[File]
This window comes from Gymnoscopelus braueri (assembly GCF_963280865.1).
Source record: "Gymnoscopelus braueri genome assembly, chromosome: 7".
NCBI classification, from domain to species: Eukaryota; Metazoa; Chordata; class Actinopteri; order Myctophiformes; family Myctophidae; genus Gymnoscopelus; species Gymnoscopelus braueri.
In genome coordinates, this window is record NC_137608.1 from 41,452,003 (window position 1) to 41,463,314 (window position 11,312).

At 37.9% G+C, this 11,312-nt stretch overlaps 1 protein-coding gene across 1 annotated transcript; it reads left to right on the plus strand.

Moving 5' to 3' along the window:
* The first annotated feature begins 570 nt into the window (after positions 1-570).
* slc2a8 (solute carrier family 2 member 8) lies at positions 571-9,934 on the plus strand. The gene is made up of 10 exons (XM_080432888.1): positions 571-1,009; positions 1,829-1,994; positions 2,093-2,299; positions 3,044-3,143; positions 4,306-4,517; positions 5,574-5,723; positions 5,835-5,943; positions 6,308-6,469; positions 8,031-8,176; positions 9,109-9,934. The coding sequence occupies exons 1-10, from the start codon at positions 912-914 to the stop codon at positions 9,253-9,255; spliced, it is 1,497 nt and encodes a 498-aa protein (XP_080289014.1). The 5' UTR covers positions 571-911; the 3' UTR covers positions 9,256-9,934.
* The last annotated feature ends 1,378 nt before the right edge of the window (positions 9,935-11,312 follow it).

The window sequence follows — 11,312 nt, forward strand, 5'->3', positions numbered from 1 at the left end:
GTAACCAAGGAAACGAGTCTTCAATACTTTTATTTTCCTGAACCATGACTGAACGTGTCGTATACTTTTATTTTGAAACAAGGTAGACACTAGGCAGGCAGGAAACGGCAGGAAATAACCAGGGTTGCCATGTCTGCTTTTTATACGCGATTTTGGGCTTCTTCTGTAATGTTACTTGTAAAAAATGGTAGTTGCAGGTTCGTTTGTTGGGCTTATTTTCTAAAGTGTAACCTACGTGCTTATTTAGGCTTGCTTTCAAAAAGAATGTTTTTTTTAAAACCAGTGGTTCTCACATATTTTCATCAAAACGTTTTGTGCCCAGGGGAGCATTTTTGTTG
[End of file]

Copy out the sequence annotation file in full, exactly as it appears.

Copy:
This window comes from Gymnoscopelus braueri (assembly GCF_963280865.1).
Source record: "Gymnoscopelus braueri genome assembly, chromosome: 7".
NCBI classification, from domain to species: Eukaryota; Metazoa; Chordata; class Actinopteri; order Myctophiformes; family Myctophidae; genus Gymnoscopelus; species Gymnoscopelus braueri.
In genome coordinates, this window is record NC_137608.1 from 41,452,003 (window position 1) to 41,463,314 (window position 11,312).

At 37.9% G+C, this 11,312-nt stretch overlaps 1 protein-coding gene across 1 annotated transcript; it reads left to right on the plus strand.

Moving 5' to 3' along the window:
* The first annotated feature begins 570 nt into the window (after positions 1-570).
* slc2a8 (solute carrier family 2 member 8) lies at positions 571-9,934 on the plus strand. The gene is made up of 10 exons (XM_080432888.1): positions 571-1,009; positions 1,829-1,994; positions 2,093-2,299; positions 3,044-3,143; positions 4,306-4,517; positions 5,574-5,723; positions 5,835-5,943; positions 6,308-6,469; positions 8,031-8,176; positions 9,109-9,934. The coding sequence occupies exons 1-10, from the start codon at positions 912-914 to the stop codon at positions 9,253-9,255; spliced, it is 1,497 nt and encodes a 498-aa protein (XP_080289014.1). The 5' UTR covers positions 571-911; the 3' UTR covers positions 9,256-9,934.
* The last annotated feature ends 1,378 nt before the right edge of the window (positions 9,935-11,312 follow it).

The window sequence follows — 11,312 nt, forward strand, 5'->3', positions numbered from 1 at the left end:
GTAACCAAGGAAACGAGTCTTCAATACTTTTATTTTCCTGAACCATGACTGAACGTGTCGTATACTTTTATTTTGAAACAAGGTAGACACTAGGCAGGCAGGAAACGGCAGGAAATAACCAGGGTTGCCATGTCTGCTTTTTATACGCGATTTTGGGCTTCTTCTGTAATGTTACTTGTAAAAAATGGTAGTTGCAGGTTCGTTTGTTGGGCTTATTTTCTAAAGTGTAACCTACGTGCTTATTTAGGCTTGCTTTCAAAAAGAATGTTTTTTTTAAAACCAGTGGTTCTCACATATTTTCATCAAAACGTTTTGTGCCCAGGGGAGCATTTTTGTTG